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D. Nonplanar Material Interface

The error introduced by the truncation (6.27) of the Fourier expansion of the EM field is now investigated for the stepped topography of Figure 8.16. A sketch of the relevant region of the geometry is re-plotted in Figure D.1. All derivations are performed in two dimensions only since the results apply to three dimensions as well.

Figure D.1: Schematic of the investigated nonplanar material interface (left) and lateral dependence of the permittivity along a horizontal cut $ \overline{ZZ^\prime}$ (right). The cut positions Z and Z$\scriptstyle \prime$ are chosen within the nonplanar region of the resist.
\psfrag{0}{\scriptsize $0$ }
\psfrag{xs}{\scriptsize $x_...
...n_r$ }
\psfrag{es}{\scriptsize $\varepsilon_s$ }
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...n_r$ }
\psfrag{es}{\scriptsize $\varepsilon_s$ }

The lateral dependence $ \varepsilon$(x) of the permittivity is simply given by (cf. Figure D.1)

$\displaystyle \varepsilon(x) = \varepsilon_r + \Delta\varepsilon\, \sigma(x-x_s){}\quad\qquad{\text{for}}\quad\qquad{}0\le x< a,$ (D.1)

with $ \Delta$$ \varepsilon$ = $ \varepsilon_{s}^{}$ - $ \varepsilon_{r}^{}$ as the difference of the resist and step material permittivities. The intersection of the cut-line $ \overline{ZZ^\prime}$ with the step slope is denoted by xs, and $ \sigma$(x) refers to Heaviside's step function.a The differential method requires the Fourier coefficients $ \varepsilon_{n}^{}$ of the permittivity function $ \varepsilon$(x) of (D.1),

$\displaystyle \varepsilon_n=\varepsilon_r\delta_n+\Delta\varepsilon\frac{\sin(\pi nx_s/a)}{\pi n}e^{-j2\pi nx_s/a}.$ (D.2)

We restrict our investigations to TE-polarized light. In this case the Fourier coefficients Ey, n(z) of the y-component of the electric field satisfyb

$\displaystyle \frac{d^2 E_{y,n}(z)}{dz^2} = \sum_{m}\left[k_{x,n}^2\delta_{nm}-k_0^2\varepsilon_{n-m}(z)\right]E_{y,m}(z).$ (D.3)

The impact of the truncation of the Fourier series can best be understood by explicitly studying one specific mode Ey, i(z) at an arbitrary vertical cut-position zc, e.g., at $ \overline{ZZ^\prime}$ as indicated in Figure D.1. For the analysis the amplitude of Ey, i(zc) can be chosen arbitrarily. We conveniently set it equal to 1/k02 so that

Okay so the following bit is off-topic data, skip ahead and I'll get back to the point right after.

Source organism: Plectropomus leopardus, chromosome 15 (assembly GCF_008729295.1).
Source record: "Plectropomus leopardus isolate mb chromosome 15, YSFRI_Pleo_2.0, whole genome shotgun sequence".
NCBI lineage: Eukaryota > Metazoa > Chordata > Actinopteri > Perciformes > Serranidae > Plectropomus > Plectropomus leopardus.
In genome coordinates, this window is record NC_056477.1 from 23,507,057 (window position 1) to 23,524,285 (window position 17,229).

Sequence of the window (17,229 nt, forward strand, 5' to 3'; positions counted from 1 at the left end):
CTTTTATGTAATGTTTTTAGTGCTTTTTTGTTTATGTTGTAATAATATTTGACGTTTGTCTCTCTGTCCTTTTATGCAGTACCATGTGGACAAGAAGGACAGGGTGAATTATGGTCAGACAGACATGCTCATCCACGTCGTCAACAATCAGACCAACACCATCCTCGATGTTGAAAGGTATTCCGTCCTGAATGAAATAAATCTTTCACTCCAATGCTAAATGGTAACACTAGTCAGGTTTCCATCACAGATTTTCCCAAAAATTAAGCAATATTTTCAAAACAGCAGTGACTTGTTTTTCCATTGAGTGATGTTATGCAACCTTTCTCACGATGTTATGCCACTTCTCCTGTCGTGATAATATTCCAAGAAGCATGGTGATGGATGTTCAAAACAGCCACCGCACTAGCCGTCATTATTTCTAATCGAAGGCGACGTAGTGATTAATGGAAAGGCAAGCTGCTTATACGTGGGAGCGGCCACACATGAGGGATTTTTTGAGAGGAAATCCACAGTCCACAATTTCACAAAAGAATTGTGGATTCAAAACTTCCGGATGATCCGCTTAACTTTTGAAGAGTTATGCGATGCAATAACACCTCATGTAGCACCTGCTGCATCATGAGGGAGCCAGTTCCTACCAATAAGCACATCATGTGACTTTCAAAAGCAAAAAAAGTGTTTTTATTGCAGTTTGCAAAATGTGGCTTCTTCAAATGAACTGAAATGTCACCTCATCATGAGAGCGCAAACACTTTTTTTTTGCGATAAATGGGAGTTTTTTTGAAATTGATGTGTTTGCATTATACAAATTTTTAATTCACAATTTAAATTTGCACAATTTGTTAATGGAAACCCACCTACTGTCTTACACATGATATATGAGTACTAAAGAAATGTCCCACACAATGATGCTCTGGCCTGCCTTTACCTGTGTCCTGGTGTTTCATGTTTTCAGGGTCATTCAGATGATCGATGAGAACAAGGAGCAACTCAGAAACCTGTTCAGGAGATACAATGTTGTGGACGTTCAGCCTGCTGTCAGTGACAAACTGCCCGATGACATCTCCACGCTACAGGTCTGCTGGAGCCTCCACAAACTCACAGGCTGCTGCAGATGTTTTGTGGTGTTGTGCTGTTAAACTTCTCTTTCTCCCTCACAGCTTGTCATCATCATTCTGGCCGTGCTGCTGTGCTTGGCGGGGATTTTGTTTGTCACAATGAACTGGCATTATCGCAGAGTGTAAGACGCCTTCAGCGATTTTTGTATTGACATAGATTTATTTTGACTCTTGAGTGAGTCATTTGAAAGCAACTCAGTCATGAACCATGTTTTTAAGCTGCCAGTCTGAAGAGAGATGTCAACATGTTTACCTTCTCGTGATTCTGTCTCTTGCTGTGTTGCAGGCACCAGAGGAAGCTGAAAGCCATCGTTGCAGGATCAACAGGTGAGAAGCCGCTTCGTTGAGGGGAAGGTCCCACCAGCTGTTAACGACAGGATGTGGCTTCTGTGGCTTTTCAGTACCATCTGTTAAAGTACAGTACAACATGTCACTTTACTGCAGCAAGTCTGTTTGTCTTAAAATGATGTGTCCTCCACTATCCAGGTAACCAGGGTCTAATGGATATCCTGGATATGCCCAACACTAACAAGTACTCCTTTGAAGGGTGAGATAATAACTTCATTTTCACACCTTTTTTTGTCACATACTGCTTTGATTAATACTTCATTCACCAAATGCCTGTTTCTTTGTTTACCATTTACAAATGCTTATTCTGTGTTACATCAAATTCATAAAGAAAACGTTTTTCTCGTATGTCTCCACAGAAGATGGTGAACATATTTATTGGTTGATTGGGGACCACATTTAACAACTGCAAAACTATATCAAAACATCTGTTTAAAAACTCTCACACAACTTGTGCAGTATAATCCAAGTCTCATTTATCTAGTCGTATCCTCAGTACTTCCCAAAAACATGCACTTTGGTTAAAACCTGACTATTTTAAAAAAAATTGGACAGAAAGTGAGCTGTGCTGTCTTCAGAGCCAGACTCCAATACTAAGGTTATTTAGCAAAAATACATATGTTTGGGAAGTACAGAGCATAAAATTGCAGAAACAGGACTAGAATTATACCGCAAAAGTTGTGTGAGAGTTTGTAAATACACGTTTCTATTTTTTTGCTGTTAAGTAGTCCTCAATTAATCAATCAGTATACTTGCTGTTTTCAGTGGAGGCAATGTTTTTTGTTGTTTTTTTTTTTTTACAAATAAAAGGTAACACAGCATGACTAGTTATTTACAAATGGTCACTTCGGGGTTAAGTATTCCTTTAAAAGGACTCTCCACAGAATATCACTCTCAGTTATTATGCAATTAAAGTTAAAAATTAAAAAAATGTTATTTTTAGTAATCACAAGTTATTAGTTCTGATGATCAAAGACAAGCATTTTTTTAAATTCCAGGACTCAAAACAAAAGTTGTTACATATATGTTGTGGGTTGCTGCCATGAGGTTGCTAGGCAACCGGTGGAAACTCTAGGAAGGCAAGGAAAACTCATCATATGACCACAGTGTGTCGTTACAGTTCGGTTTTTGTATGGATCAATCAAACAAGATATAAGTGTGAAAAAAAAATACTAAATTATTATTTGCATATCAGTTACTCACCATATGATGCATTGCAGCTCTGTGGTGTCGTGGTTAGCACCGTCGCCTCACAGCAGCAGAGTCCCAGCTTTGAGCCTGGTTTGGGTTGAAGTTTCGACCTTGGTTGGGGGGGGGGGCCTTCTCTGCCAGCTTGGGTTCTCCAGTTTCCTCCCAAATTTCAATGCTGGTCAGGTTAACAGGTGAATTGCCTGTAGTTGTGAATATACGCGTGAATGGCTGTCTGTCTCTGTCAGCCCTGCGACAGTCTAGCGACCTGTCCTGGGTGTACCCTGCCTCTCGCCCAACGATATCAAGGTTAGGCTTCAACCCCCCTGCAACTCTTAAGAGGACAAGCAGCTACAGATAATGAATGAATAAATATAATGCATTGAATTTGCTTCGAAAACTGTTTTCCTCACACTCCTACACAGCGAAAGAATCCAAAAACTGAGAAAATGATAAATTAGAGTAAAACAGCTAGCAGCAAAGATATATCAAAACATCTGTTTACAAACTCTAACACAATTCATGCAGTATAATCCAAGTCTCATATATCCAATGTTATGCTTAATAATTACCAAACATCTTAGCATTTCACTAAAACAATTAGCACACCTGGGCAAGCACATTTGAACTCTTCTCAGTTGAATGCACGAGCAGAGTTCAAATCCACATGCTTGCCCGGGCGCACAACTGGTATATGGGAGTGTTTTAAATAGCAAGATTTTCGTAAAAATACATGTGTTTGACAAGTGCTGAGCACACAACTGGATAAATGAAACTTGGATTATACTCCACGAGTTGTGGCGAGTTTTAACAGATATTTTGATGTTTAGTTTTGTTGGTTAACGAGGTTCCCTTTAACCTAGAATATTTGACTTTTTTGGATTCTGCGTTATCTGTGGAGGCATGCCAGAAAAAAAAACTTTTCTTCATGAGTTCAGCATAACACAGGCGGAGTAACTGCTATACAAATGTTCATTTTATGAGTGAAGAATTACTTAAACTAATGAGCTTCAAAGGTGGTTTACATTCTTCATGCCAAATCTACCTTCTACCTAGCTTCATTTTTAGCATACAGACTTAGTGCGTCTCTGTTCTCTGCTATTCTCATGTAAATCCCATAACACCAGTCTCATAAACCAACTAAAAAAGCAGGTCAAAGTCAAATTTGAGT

$\displaystyle E_{y,n}(z_c) = \frac{1}{k_0^2}\delta_{ni}.$ (D.4)

Inserting this relation into (D.3) gives

$\displaystyle \frac{d^2 E_{y,n}(z_c)}{dz^2} = \frac{k_{x,n}^2}{k_0^2}\delta_{ni} - \varepsilon_{n-i}(z_c).$ (D.5)

For simplicity we consider only the case when kx, n2$ \delta_{ni}^{}$ vanishes, i.e., the propagation of the vertical mode i = 0 or, equivalently, the energy spread of an arbitrary order i into the zeroth-order n = 0 is studied. Since the vertical propagating mode usually carries most of the energy, this restriction gives still valuable information.

The impact of the truncation of the Fourier expansions (6.27) is now quantified by the following measure describing the ratio between ``lost'' and ``total'' energy spread:

$\displaystyle \epsilon_{\mathrm{trunc}} \overset{\mathrm{def}}{=}\dfrac{\sum\no...
...{\mathrm{\triangle}}{=}\dfrac{\text{\lq\lq lost energy''}}{\text{\lq\lq total energy''}},$ (D.6)

This quantity $ \epsilon_{\mathrm{trunc}}^{}$ can be interpreted as truncation error since it describes the error made in the calculation of the second derivative (cf. (D.5)). Note that the measure is restricted to n = 0 or i = 0 since only then the first term kx, n$ \delta_{ni}^{}$ vanishes in (D.5). The extension to the general situation is self-evident.

We will now derive an upper bound for $ \epsilon_{\mathrm{trunc}}^{}$. For that we first evaluate the denominator occurring in (D.6) with the help of Parseval's theorem [131, p. 224] to (cf. (D.1))

$\displaystyle \sum\limits_{n}\vert\varepsilon_n\vert^2 = \frac{1}{a}\int_0^a \v...